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Public Relations Recession Survivor's Playbook

Courtesy of Spring Associates
Dennis Spring, president and founder

Much has been written about the devastating effect of the 2009–2010 recession and how it has depressed new hiring in public relations and the economy as a whole. Many an unemployed practitioner will attest to the struggle to get reconnected to a viable, good-paying public relations job at just about any level.

But what of the so-called “survivors” of the recession? How did they manage to hang on dearly to their jobs, and more importantly, how are they going to continue to stay employed and flourish in the months and years ahead? Right now, it’s anybody’s guess as to how long it will take this “technical recovery” to trickle down to the legions of unemployed in public relations and in the nation as a whole.

In mid-January 2011, the public relations business showed signs, however slight, of renewed vigor. From our public relations executive search perch, agencies seem to be the first group that’s started to add staff at mostly the $100K+ level to handle the new business that had been won in the new year. But, the same thing happened in 2010.

In January and February of 2010, both agencies and corporate public relations departments opened with a salvo of mid- and senior-level positions presumably to handle new budgets and new business wins. By the end of the second quarter 2010, much of the hiring enthusiasm had noticeably died down to a trickle. Well, you know the story for the rest of the year.

Advice abounds for the unemployed. Now let’s talk about the survivors and what steps they need to take, and plans they need to make, in order to keep their jobs and careers moving forward in 2011.

Add value — stay relevant
Showing up every day is only half the battle. Contributing to the bottom line and/or departmental goals is what will keep you getting noticed by the powers that be. Your attention to what matters most to your boss is your job number one. Doing whatever it takes to “move the needle” is the surest way to stay on top even when you don’t recognize how your actions are directly benefitting you personally.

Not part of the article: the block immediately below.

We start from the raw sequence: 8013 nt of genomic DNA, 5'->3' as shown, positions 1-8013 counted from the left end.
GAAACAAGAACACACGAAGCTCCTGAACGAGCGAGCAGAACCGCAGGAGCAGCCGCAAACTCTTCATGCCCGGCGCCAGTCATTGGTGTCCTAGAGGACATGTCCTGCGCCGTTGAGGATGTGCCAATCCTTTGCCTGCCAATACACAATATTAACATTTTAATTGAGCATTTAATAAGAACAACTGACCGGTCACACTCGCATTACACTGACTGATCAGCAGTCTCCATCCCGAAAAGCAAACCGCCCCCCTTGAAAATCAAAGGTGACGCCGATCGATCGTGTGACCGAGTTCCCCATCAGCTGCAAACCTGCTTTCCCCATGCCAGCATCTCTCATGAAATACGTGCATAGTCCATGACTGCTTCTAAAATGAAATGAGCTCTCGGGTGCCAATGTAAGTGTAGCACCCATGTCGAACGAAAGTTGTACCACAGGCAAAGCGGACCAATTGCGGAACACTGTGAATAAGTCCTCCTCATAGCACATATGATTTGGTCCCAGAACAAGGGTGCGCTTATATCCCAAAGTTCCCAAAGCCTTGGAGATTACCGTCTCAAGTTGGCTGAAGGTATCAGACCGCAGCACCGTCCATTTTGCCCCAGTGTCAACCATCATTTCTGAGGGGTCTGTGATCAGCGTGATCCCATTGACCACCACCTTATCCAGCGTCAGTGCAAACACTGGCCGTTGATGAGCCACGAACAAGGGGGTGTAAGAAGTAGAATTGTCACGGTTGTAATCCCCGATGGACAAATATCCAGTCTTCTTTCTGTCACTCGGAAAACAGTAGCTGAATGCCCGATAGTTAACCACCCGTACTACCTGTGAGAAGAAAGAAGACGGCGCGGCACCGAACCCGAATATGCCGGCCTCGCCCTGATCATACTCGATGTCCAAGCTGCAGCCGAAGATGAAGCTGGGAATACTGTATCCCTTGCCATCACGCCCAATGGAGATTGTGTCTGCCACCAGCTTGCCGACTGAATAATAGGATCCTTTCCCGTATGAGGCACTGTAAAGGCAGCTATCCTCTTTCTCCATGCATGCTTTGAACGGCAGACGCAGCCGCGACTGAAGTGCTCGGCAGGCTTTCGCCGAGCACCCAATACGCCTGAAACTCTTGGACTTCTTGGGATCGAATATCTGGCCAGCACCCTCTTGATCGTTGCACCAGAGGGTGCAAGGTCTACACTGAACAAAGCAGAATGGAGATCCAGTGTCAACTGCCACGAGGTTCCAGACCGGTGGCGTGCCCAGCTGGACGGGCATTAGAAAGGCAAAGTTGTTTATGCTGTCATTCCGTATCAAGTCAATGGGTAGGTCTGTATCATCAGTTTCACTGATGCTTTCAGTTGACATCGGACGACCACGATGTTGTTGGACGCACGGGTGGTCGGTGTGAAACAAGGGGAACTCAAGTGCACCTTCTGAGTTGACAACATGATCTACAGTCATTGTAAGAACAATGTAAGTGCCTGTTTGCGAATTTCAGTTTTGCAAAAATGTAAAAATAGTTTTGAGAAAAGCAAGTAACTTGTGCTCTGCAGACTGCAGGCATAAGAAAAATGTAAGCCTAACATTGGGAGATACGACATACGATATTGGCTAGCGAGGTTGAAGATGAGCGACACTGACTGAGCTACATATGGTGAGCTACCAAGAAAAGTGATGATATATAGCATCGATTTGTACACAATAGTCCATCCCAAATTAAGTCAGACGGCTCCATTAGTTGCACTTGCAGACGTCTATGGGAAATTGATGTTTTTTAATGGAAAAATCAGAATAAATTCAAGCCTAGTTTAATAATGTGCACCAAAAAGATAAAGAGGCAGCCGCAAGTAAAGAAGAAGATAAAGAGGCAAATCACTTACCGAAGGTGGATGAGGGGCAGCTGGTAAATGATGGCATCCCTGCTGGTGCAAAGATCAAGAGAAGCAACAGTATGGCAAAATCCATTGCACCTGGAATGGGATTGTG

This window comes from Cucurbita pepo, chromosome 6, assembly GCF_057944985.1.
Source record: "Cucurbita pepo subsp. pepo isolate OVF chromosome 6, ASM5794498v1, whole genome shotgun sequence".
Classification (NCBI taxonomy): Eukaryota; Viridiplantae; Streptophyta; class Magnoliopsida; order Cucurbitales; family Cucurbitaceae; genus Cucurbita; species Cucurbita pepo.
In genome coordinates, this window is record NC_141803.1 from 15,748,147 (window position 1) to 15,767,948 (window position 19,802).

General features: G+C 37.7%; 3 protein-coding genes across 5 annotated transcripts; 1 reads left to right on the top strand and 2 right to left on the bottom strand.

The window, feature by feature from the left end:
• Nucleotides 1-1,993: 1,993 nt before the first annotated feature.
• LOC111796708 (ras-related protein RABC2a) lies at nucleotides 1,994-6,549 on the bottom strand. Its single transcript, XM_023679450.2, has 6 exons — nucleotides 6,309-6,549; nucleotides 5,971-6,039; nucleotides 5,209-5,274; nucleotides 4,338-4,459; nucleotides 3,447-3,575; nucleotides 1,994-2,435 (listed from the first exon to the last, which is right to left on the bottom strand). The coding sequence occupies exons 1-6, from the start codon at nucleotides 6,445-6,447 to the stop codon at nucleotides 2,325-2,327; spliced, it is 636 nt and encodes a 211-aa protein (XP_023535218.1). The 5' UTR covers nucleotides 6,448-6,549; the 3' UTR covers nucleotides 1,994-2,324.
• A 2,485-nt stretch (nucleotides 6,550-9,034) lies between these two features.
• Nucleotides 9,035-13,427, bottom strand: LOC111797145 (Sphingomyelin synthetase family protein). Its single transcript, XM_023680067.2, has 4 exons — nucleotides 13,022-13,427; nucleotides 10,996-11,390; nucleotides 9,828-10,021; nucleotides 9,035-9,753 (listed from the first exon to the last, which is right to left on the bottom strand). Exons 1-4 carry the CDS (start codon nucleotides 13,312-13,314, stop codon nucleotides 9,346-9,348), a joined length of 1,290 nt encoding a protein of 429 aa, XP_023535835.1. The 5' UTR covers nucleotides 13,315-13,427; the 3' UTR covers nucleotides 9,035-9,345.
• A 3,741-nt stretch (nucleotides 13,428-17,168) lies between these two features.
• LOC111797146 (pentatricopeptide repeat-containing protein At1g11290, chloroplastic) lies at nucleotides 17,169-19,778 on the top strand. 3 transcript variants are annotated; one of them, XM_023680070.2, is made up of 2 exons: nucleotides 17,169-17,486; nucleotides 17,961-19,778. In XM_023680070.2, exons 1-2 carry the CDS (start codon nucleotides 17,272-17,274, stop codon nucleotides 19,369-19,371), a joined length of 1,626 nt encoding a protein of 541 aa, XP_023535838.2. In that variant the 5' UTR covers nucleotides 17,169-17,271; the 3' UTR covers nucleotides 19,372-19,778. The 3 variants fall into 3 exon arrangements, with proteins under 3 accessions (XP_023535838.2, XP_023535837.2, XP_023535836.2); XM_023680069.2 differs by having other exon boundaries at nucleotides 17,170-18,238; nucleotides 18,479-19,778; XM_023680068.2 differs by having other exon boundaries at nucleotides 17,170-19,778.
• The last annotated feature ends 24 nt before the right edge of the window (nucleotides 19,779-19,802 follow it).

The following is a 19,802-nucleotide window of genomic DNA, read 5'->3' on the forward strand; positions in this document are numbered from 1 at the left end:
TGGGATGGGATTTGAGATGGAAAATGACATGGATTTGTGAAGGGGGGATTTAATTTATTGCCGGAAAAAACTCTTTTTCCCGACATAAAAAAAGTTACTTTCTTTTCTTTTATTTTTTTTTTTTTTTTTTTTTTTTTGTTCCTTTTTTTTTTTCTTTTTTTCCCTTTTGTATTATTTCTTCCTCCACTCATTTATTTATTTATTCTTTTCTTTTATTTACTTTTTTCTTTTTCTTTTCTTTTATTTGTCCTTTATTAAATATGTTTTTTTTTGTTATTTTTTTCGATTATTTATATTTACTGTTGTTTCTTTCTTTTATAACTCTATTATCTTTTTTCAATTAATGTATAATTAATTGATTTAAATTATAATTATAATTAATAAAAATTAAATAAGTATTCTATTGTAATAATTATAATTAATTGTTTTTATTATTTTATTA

Keep learning about your business and/or your clients’ business
Don’t ever stop learning about your company’s goals or what makes them money. When you don’t know enough about the ways your company makes profits, or the issues they are facing, you run the risk of becoming superfluous. The more you know and the more you strive and understand how your efforts are felt all the way to the bottom line, the more valuable you become to management. Therefore, the more likely you will keep your job and possibly even get promoted.

Spectators watch while others win
Doing your job and not pushing the limits of your responsibilities will usually ensure you employment during good times. But, during these stressful recession times, just doing your job will ensure you a pink slip. Survivors know that going beyond your job description equals a ticket on the employment train to a meaningful career. Stay in the game, keep pushing, and you will continue to survive as the slackers fall by the wayside.

Express your thoughts
If you are a passionate survivor who takes his/her job seriously, you probably know more than you give yourself credit for. Most people have mastered even the most complex jobs within six months to a year. After that, you’re probably so proficient at what you do, you’re actually only using a portion of your brain power to accomplish what has become routine tasks. A survivor recognizes this and attempts to make their job more interesting by recommending to management better, maybe more creative and efficient ways to performing their job. Stating your thoughts about job improvement to management should have a clear bottom line component that illustrates your passion, understanding and knowledge of your job. If you don’t speak up, management will think you are disinterested, or worse, lazy.

Master social media
The 2011 public relations world mandates that everyone have more than a passing knowledge of the new social media tools. Senior-level public relations executives should have enough social media understanding to be able to oversee more junior executives in their social media realm. Knowing the benefits and the limits of social media will also help the public relations executive know what’s possible. Keeping up-to-date with the latest developments will keep the public relations executive current and aware of all the public relations possibilities on the landscape.

Get the best business advice you can find
Seek out all available personalized, professional advisors who can help you navigate through the twists and turns of the ever-evolving public relations landscape. Talk to everyone, read everything, but only embrace advice coming from people who are in a senior, professional capacity who fully understand your situation. Everyone’s professional world is different. Therefore, trusted, personalized, professional guidance is critical to making the right career decisions.

These are just some of the ways that a recession survivor can hold onto their job and prosper in decidedly uncertain, changing environment. Be aware, however, that the longer your tenure in a job with a static title, the more likely you will reach the upper salary limits of your title and the upper limits of your job description. Not necessarily a good combination when looking for a new job. It’s a personal decision involving the balancing of a number of variables as they relate to one’s overall career.